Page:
Nothing creates intrigue like hearing a place is off limits. Ni‘ihau, 17 miles away from Kaua‘i, is an illusive and forbidden land. This privately owned island houses over 200 Hawaiians.
The majority of the population lives in the community of Pu‘uwai. This is the only island where Hawaiian is the primary language (though children learn English in grade school). Rumor has it this is the only place where some full-blooded Hawaiians still exist. Though a notable irony since the people who own the island are non-Hawaiian.
Unlike the rest of the archipelago, there is no electricity (but people use power generators for their televisions and refrigerators); no cable TV, phone service, indoor plumbing, wireless, or paved roads.
For work, the residents farm and create shell necklaces and craftwork that sells for big bucks on Kaua‘i. Unfortunately, the economy is suffering from draughts, hurricanes, and a lessening of ranch activities. There is talk of a bigger military presence on the island to subsidize the economy, and maybe a high-end resort. But as of now, the land and its people are a pristine example of life without outside influence.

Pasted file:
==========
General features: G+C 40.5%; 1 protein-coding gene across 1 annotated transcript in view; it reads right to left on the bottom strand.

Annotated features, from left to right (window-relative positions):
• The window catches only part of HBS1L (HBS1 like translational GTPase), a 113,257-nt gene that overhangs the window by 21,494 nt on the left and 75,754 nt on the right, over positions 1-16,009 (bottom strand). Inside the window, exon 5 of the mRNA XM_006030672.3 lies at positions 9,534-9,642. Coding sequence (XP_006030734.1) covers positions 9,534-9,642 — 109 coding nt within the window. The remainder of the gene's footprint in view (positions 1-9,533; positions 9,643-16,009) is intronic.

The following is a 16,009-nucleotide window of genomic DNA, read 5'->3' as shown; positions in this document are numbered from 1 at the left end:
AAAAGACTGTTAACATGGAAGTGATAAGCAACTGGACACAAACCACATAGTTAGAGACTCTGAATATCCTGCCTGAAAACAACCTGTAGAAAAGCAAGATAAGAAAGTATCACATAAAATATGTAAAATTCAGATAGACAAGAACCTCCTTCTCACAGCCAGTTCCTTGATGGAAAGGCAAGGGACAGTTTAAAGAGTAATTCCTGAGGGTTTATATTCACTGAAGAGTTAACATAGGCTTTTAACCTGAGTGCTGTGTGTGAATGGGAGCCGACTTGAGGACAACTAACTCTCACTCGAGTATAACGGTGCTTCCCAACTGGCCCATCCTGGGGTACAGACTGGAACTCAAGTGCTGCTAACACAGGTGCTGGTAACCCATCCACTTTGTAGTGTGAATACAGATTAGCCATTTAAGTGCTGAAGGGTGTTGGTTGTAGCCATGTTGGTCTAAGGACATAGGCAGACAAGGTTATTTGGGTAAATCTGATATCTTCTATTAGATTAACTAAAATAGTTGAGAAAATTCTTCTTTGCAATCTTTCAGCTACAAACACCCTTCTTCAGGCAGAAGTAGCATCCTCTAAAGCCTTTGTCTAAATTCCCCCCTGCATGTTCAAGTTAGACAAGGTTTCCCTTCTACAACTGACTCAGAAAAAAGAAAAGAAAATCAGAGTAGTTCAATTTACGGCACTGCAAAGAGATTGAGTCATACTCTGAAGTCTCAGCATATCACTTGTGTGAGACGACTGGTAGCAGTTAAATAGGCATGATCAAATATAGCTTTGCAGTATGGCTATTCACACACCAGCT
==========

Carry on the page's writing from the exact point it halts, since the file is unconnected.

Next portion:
As a tourist, the only way to visit is by invitation from a local. Otherwise, you have to settle with diving off shore or taking a helicopter tour over the uninhabited edge of the island.
It seems to this traveler that there is something special about the isolation of Niihau. No other Hawaiian island has been able to retain its soul in quite the same way--and for that we might be able to appreciate the fact that we are not quite wanted there. Don't some places have to stay sacred?